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Issue`: October 1992
John Roy, highly respected Louisville drummer, smiles at the antics of Kentucky HeadHunters drummer Fred Young. Photo by Bill VanHook

Louisville Drummers

Outside the Musicians Union rehearsal hall you'd never seen so many vans. Inside the hall, you would have thought it was a family reunion, and it was, in a way: the family of drummers. Guys greeting each other with obvious respect and affection, trading stories. Gray hairs mingled with long hairs (and a couple of no hairs), and the musical styles ranged from rock to rap, jazz to country, symphonic to metal. Guys who've played with the Louisville Orchestra and guys who've worked some of the most low-down bars in the state. Those who buy drums and those who sell them. Drum teachers and drum students. Drummers who have had great national success and drummers who've only played weekend gigs around town. And they were all diggin' each other.

A lot of the big stars talk about the camaraderie that exists between drummers, and it's true. You don't find guitarists or trumpet players or pianists having yearly conventions like the one the Percussive Arts Society sponsors every year at which drummers and percussionists from all genres of music get together to inspire and learn from each other. Events such as Zildjian Days, the Modern Drummer Drum Weekend, and the Buddy Rich Memorial Concerts also bring drummers together to share ideas.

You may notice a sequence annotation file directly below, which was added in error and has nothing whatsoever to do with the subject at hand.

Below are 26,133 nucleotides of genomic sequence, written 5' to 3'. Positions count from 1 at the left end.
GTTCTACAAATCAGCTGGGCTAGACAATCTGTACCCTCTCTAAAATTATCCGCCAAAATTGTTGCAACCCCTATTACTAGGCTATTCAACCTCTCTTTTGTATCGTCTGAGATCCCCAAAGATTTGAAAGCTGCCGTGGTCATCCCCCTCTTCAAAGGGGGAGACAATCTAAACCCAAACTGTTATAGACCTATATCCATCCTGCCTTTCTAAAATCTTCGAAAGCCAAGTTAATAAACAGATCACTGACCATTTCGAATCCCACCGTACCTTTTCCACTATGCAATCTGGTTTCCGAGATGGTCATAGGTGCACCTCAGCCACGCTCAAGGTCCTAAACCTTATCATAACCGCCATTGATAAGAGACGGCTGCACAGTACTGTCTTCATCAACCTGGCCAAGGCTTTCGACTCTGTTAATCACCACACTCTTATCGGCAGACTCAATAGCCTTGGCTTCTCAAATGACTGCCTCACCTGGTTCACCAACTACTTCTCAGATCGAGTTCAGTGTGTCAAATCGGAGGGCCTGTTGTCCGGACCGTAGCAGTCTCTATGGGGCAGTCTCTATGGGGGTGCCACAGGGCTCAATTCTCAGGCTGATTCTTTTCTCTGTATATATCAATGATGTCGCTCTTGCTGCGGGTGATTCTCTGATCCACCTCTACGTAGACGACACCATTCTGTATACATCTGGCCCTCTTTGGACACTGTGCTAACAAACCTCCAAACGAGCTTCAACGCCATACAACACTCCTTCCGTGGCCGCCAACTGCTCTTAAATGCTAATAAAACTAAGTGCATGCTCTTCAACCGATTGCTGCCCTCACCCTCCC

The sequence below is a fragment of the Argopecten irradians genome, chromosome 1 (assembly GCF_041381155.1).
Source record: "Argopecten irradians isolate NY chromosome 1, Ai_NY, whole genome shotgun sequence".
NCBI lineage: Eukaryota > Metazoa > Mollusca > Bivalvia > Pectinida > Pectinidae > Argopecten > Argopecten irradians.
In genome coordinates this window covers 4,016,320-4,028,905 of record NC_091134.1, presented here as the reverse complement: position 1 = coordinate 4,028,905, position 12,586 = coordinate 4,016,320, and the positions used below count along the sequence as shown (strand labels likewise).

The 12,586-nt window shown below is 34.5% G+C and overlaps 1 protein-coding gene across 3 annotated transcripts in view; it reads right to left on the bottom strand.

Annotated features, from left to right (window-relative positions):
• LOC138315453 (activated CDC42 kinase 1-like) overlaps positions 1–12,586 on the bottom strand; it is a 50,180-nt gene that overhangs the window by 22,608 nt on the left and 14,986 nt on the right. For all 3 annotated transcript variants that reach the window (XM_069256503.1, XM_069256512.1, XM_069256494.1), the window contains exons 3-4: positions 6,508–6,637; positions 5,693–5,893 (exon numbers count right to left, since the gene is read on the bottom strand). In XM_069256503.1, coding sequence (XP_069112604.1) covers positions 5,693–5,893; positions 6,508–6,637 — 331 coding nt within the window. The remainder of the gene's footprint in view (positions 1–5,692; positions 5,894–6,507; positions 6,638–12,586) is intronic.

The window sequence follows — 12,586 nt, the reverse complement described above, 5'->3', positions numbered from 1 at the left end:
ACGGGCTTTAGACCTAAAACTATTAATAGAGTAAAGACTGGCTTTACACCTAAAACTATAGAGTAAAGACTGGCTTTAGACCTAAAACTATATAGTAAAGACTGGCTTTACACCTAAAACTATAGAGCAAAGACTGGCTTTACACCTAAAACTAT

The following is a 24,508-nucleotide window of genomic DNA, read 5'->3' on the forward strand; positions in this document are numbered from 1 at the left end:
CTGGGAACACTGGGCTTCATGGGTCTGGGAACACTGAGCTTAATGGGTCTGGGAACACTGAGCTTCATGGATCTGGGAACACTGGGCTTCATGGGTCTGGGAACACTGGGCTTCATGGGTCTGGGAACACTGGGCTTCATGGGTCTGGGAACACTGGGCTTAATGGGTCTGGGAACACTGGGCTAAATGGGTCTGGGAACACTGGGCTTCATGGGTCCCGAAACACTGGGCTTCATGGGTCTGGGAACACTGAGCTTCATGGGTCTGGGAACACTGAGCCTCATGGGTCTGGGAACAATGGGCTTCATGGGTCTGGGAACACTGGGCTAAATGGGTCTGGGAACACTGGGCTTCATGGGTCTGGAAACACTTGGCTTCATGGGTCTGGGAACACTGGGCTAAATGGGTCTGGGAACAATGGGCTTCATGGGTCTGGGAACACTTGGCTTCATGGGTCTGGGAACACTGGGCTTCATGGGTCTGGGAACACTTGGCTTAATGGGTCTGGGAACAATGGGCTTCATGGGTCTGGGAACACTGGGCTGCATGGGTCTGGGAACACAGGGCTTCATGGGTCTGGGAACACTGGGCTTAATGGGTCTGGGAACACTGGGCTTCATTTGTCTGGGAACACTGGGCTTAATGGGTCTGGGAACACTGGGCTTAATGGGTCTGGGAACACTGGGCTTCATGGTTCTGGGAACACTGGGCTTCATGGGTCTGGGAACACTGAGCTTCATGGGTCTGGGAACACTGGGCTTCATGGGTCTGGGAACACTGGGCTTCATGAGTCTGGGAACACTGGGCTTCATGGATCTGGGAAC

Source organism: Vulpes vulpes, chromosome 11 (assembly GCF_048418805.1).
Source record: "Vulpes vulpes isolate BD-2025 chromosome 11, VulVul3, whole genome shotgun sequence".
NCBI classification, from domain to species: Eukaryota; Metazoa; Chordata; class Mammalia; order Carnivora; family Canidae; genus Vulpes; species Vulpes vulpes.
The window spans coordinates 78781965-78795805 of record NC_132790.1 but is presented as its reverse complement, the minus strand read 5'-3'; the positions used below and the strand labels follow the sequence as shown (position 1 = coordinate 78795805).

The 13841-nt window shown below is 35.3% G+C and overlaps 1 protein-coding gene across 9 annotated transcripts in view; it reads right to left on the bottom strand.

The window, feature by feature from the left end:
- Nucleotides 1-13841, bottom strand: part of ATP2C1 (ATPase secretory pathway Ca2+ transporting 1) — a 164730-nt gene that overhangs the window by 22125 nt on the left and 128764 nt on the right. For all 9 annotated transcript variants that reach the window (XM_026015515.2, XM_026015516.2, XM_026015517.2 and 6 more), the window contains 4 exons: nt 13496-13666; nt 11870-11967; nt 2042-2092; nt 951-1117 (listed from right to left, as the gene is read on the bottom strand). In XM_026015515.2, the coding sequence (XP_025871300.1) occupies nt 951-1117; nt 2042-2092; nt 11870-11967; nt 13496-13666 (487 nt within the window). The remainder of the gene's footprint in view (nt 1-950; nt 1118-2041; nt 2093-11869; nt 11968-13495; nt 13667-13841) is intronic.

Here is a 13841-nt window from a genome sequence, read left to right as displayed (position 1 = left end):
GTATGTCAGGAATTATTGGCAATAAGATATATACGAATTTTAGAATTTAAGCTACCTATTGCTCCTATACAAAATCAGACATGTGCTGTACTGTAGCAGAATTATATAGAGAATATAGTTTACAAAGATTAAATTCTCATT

In truth, however, the Brotherhood of Drummers doesn't always have a great deal of depth. Sure, a Dave Weckl can walk into any drum shop in the country and be treated like a long-lost brother by the guys behind the counter, and drummers in every city are quick to come up to a Peter Erskine or Steve Smith after a club appearance and tell them how great they played.

But how do the local drummers treat each other? And how do they treat ordinary working club drummers who pass through their towns? Sadly, the camaraderie often breaks down at that point. In a recent issue of the California music paper Drum!, an editorial complained about the way local drum salesmen treated their customers, often showing contempt for them. Not much of a brotherhood.

DRUM TREASURERS: Louisville drummers gather around John Roy, who sits behind an antique drum set. Photo by Jean Metcalfe